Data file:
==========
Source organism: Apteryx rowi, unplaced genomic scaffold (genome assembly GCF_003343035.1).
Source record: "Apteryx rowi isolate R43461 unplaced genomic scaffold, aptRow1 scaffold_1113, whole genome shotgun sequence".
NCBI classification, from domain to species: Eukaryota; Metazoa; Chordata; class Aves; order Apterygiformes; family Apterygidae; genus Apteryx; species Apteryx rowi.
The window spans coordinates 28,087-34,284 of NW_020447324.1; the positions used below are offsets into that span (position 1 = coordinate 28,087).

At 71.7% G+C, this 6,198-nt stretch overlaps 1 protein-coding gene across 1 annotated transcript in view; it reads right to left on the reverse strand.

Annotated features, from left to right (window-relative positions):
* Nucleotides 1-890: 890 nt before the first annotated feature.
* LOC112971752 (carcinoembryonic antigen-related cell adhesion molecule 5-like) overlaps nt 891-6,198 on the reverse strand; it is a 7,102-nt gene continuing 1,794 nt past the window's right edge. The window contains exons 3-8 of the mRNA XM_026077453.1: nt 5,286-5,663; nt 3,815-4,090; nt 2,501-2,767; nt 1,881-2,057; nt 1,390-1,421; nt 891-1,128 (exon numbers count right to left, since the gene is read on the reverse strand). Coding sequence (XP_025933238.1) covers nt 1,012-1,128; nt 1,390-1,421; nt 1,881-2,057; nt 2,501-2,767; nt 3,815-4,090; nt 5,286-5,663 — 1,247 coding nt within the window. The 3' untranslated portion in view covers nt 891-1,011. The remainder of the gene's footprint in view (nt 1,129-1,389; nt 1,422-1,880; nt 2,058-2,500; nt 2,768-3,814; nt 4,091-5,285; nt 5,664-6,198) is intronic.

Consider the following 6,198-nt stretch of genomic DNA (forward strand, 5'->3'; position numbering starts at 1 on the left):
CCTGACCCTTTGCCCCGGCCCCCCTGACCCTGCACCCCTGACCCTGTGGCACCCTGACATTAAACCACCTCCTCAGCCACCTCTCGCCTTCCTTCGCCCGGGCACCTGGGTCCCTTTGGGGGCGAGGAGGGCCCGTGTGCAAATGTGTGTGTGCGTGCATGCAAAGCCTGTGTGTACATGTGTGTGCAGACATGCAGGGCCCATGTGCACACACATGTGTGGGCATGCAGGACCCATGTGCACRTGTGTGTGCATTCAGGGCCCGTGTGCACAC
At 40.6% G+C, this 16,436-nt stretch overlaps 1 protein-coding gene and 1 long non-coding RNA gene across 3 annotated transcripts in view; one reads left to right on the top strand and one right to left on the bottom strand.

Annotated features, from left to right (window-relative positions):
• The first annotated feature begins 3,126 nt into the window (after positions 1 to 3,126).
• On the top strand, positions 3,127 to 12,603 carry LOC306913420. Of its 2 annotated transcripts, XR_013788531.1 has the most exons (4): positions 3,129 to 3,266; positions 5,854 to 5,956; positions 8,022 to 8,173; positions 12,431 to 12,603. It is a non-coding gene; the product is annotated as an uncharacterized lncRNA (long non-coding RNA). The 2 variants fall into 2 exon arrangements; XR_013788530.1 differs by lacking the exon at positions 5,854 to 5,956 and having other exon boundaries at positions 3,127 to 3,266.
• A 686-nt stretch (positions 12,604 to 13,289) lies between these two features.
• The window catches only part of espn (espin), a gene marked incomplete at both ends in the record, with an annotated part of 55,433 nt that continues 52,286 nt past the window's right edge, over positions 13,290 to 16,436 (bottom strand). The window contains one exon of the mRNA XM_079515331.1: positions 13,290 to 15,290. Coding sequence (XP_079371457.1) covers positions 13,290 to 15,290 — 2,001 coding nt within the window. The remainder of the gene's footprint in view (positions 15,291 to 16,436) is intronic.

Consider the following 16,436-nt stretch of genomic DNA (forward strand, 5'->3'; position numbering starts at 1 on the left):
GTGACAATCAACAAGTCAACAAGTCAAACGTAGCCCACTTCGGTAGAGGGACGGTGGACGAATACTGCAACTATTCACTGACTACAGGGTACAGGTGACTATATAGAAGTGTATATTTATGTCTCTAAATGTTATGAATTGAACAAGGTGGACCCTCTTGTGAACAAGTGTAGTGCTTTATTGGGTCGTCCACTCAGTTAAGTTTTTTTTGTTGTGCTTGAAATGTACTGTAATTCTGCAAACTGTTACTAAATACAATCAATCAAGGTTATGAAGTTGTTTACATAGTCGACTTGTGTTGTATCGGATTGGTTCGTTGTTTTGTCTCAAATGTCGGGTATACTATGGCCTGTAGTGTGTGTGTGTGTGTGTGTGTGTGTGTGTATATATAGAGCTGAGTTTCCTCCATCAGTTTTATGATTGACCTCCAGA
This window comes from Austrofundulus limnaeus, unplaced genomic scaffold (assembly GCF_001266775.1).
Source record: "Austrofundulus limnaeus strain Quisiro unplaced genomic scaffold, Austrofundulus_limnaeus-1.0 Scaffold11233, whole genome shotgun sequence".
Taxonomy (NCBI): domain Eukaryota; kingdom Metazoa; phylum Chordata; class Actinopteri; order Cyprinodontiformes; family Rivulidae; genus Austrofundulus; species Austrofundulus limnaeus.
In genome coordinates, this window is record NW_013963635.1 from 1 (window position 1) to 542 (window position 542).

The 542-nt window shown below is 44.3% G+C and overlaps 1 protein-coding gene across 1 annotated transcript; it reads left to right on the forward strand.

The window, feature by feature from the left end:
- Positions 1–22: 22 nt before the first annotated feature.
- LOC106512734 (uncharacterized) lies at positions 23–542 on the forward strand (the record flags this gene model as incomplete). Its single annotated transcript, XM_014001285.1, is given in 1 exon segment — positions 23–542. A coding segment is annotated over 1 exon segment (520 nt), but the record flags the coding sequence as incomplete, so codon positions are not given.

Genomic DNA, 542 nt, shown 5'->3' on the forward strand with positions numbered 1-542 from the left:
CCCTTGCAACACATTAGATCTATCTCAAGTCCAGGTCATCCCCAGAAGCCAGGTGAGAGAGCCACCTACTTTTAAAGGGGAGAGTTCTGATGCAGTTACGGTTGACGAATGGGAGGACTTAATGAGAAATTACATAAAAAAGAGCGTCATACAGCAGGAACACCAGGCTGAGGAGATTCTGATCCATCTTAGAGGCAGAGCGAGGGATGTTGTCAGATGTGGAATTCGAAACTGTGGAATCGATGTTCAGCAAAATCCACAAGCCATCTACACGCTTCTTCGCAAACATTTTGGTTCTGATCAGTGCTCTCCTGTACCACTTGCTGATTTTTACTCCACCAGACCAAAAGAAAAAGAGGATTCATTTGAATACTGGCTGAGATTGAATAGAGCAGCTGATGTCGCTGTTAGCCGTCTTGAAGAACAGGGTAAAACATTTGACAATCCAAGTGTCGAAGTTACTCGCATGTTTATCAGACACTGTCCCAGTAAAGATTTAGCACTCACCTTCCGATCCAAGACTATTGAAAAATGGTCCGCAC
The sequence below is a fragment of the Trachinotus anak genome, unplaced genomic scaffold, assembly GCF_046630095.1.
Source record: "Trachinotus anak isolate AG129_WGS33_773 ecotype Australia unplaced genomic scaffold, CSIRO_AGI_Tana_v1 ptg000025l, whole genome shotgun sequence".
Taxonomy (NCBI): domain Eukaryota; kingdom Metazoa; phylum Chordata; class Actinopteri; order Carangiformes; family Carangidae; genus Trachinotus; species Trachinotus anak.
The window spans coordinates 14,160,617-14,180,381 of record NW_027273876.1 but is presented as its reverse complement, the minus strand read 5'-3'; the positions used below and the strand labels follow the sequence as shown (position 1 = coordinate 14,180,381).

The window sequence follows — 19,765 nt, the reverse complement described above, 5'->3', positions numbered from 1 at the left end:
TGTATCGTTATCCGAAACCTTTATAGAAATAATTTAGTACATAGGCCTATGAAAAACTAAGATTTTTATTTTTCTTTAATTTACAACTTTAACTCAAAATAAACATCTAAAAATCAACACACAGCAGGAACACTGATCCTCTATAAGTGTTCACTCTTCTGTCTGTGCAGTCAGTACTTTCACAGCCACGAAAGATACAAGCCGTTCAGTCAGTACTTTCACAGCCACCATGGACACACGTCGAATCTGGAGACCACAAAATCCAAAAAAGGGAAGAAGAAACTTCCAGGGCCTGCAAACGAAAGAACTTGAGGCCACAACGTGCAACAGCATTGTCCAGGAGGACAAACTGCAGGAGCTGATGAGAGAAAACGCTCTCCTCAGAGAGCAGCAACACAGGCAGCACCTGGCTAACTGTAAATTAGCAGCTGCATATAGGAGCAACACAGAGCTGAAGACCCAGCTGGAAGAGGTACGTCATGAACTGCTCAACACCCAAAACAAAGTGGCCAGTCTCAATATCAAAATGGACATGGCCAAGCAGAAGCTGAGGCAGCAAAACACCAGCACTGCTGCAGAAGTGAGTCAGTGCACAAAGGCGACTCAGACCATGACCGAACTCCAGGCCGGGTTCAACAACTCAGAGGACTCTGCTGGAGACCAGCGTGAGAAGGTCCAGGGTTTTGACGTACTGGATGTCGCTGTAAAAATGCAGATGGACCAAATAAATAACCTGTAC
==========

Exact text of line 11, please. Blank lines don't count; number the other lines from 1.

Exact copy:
At 40.6% G+C, this 16,436-nt stretch overlaps 1 protein-coding gene and 1 long non-coding RNA gene across 3 annotated transcripts in view; one reads left to right on the top strand and one right to left on the bottom strand.